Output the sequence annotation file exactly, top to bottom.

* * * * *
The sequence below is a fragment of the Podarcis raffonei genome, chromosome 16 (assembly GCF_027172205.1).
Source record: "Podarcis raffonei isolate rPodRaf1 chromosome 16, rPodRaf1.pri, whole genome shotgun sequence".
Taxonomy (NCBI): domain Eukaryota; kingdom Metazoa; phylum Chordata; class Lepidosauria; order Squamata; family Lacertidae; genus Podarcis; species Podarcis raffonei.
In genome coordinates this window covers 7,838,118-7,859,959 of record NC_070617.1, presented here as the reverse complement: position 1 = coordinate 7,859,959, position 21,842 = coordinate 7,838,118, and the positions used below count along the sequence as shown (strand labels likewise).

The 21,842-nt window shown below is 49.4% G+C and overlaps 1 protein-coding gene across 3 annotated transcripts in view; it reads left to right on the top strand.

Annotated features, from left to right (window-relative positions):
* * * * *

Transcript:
The sequence below is a fragment of the Podarcis raffonei genome, chromosome 16 (assembly GCF_027172205.1).
Source record: "Podarcis raffonei isolate rPodRaf1 chromosome 16, rPodRaf1.pri, whole genome shotgun sequence".
Taxonomy (NCBI): domain Eukaryota; kingdom Metazoa; phylum Chordata; class Lepidosauria; order Squamata; family Lacertidae; genus Podarcis; species Podarcis raffonei.
In genome coordinates this window covers 7,838,118-7,859,959 of record NC_070617.1, presented here as the reverse complement: position 1 = coordinate 7,859,959, position 21,842 = coordinate 7,838,118, and the positions used below count along the sequence as shown (strand labels likewise).

The 21,842-nt window shown below is 49.4% G+C and overlaps 1 protein-coding gene across 3 annotated transcripts in view; it reads left to right on the top strand.

Annotated features, from left to right (window-relative positions):